On Friday, all of my meetings were downtown but I had a two hour open window in the late morning. Instead of schlepping to RRE’s office in Midtown East or sitting in a noisy Starbucks with spotty wifi, I decided to give Breather a try. Breather is a newly launched mobile app that provides on-demand rooms in large urban areas. It is the brain child of Julien Smith a Montreal-based writer and entrepreneur. The service currently operates in Montreal and NYC, costs $25 / per hour and is available seven days a week from 6am to 10pm.
The main goal of the app is to provide a quiet place to hold a meeting, work in private or just take a break for an hour or two. While the service is perceived as “odd,” novel and unproven, I can imagine a growing market for this type of flexible space. Demand will likely come from small companies with virtual organizations, freelancers, visiting executives and employees and even tourists. The timing for something like Breather to emerge couldn’t be any better since asset sharing, co-working and freelancing have become important pieces of the innovation economy for nearly a decade.
The end-to-end experience was seamless, easy and surprisingly enjoyable. After I downloaded and registered for the app, I was able to easily search for Breathers in my area. As you can see the NYC locations are conveniently placed in SOHO, Flatiron and Penn Station:
Because my meetings were south of 14th St., I selected Soho and then received information on the location and the space:
I was then able to select the desired day and time using a simple interface:
Once the booking process was complete, I received a text message confirming the transaction and the countdown began:
When I arrived at the location in Soho on Friday morning, I checked into the space using the app:
Within a second of confirming my check in, I received an in app message containing a unique door code for this one time-use:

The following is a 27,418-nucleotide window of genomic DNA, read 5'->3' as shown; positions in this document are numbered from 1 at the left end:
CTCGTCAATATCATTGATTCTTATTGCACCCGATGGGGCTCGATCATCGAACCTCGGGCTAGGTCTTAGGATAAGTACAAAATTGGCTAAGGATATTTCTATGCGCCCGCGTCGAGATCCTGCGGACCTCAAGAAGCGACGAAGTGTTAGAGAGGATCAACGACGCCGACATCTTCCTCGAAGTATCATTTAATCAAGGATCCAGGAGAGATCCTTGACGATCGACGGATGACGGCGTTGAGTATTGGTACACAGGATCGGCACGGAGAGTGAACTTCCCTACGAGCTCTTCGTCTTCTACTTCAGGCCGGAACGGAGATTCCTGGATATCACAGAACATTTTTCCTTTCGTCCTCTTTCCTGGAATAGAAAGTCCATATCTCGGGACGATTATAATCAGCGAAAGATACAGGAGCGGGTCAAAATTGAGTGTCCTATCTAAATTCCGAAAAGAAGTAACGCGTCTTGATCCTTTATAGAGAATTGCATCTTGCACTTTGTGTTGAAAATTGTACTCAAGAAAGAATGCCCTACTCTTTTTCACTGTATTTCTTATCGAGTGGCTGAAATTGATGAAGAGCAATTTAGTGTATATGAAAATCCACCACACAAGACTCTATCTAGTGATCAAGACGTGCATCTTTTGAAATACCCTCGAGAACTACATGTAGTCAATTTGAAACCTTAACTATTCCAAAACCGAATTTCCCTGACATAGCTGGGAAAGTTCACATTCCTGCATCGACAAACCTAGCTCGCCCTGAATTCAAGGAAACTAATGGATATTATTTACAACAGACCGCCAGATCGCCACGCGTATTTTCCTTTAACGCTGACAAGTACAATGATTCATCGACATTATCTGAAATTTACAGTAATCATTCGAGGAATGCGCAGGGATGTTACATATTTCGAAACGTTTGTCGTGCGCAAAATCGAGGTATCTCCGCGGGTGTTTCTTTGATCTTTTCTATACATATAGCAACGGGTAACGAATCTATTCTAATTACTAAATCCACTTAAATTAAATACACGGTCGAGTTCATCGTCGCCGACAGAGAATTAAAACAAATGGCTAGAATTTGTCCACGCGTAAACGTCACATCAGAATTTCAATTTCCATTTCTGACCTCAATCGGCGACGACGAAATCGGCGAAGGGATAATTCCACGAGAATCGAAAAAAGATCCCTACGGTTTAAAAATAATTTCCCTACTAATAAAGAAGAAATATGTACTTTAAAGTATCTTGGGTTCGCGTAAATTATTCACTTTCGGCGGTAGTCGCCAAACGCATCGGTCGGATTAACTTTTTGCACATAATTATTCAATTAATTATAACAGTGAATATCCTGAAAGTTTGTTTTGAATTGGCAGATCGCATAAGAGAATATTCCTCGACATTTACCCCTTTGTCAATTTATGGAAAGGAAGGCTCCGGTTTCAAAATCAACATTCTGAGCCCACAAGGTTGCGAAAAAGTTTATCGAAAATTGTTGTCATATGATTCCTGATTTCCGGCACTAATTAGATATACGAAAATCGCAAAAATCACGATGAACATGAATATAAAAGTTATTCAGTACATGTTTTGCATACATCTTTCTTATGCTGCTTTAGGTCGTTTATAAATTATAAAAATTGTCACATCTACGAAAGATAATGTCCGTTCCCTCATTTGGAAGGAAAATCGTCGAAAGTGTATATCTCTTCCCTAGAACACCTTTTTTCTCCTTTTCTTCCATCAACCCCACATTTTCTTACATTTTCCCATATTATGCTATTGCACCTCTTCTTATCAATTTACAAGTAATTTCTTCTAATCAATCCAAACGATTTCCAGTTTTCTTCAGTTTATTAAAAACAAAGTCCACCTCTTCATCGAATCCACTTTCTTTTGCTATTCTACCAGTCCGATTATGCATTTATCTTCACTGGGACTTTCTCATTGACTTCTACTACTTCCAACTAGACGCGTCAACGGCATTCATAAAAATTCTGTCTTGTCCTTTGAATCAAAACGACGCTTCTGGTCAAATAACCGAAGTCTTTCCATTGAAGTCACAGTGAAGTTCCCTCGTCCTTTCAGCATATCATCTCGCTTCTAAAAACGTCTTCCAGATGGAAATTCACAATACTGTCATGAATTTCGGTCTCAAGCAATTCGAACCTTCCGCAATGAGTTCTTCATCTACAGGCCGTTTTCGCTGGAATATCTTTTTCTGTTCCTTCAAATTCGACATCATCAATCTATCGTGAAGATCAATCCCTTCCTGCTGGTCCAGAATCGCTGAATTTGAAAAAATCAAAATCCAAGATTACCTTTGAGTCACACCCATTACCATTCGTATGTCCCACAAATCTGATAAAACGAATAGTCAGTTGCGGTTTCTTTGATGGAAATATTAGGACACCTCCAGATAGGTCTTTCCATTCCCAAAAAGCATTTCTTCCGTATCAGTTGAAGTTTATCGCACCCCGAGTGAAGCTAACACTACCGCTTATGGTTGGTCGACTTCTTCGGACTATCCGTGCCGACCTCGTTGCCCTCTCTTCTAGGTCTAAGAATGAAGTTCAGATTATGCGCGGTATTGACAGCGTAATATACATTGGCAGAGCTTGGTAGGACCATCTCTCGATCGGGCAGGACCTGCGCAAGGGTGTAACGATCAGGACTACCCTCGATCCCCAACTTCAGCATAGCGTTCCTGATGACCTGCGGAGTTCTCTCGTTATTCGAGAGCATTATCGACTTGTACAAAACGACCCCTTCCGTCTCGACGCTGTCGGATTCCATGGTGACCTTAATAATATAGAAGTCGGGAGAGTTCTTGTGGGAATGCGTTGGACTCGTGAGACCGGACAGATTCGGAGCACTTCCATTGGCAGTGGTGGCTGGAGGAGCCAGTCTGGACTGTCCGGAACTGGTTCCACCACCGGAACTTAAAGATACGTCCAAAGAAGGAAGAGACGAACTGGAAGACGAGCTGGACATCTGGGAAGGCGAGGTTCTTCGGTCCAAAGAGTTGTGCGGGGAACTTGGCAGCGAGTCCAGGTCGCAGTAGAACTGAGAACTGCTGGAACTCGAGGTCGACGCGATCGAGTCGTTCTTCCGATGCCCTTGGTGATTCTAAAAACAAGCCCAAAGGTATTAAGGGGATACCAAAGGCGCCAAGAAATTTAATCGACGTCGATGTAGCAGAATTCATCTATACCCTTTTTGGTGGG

I then entered the code into the keypad found near the door handle:
And voila! I found peace and quiet for a two hour email blitz:
The space was well designed, comfortable and very clean. It could comfortably accommodate eight people since there is a table for six, two lounge chairs and a love seat. The room also contained an “idea wall” for brainstorming, pens and paper, Tootsie Rolls, free wifi for surfing the web, plenty of plugs and a magazine rack. Because I was running around all morning and wasn’t prepared, the only two items I wish the room had was a bathroom (located in the hallway) and some bottled water.
When I was finished using the space, I cleaned up after myself, packed my bags and just walked out the door. That was it. Very simple without any friction. Julien and his team nailed the product from a UX / UI perspective but wish they made the app a bit more social and rewarding so I can earn incentives by getting my friends and co-workers to sign up. I’m sure that will come shortly.
Since Breather just launched in NYC, the service still has a lot to prove but I’m excited to see how this experiment unfolds. My four biggest questions are related to price, utilization, cleanliness and vandalism. Is $25 per hour too much when competing with a free alternative like Starbucks? Can Breather acquire affordable leases and maintain a high utilization rate to make it a viable business? How does the company ensure cleanliness? Finally, will the spaces be used for illegal activities that will undermine the spirit of the community and company?
Overall, the process was very ‘Uberesque’ which is the highest praise one can give a mobile service these days. I’m excited Breather chose NYC as a test market because I personally have a business need for this type of on demand space. If they can answer some of the big questions I noted above, I believe Breather has the potential to be a viable business and a valuable service in major urban centers around the globe.